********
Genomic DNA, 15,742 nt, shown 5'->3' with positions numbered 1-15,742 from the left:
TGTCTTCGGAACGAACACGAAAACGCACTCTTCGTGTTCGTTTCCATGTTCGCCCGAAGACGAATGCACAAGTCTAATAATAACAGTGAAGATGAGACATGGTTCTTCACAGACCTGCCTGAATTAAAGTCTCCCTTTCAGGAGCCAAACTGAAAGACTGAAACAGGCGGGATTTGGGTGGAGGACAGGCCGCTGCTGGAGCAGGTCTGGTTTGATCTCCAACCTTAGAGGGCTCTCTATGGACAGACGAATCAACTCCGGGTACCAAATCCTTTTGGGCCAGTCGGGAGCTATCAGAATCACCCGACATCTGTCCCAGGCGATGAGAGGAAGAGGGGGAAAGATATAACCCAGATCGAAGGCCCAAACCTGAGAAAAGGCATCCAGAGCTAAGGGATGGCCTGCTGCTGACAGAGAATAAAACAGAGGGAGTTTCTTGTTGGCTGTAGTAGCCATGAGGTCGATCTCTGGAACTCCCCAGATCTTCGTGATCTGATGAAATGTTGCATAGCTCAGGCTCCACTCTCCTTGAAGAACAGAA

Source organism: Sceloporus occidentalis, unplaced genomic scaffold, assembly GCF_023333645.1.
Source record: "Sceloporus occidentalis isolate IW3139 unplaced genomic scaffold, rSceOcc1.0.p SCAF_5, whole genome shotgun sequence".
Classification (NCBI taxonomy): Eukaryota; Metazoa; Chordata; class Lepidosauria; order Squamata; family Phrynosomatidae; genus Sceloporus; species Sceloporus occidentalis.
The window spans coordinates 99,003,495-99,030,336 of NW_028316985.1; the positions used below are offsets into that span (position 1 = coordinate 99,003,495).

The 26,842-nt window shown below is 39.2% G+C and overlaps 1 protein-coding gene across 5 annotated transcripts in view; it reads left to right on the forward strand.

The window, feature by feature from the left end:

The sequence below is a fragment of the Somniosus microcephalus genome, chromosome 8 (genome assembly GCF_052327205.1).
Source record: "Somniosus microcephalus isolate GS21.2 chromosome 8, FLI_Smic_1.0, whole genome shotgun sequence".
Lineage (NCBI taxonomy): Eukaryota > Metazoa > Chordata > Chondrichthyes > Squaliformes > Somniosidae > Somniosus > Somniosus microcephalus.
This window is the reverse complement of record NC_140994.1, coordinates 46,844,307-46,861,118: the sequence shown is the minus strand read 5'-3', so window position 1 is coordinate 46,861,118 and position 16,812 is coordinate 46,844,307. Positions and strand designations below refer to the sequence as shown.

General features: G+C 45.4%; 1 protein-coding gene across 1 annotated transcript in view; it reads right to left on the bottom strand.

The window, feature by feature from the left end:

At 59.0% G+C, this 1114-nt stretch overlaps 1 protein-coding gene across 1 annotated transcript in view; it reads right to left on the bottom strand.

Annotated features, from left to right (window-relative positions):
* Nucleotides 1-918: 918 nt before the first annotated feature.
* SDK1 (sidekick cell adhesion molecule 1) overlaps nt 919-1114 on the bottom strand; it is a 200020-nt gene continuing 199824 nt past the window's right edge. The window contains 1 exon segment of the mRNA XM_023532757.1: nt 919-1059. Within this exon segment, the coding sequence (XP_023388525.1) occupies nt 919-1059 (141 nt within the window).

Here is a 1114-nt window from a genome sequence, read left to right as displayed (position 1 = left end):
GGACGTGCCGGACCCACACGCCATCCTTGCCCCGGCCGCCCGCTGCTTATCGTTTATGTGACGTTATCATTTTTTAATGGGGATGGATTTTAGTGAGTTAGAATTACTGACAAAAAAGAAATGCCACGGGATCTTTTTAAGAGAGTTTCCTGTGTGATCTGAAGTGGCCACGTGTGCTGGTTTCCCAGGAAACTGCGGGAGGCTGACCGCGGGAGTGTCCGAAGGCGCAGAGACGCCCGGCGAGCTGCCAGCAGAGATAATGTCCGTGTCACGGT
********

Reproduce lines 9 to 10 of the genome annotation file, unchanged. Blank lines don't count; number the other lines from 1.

The sequence below is a fragment of the Somniosus microcephalus genome, chromosome 8 (genome assembly GCF_052327205.1).
Source record: "Somniosus microcephalus isolate GS21.2 chromosome 8, FLI_Smic_1.0, whole genome shotgun sequence".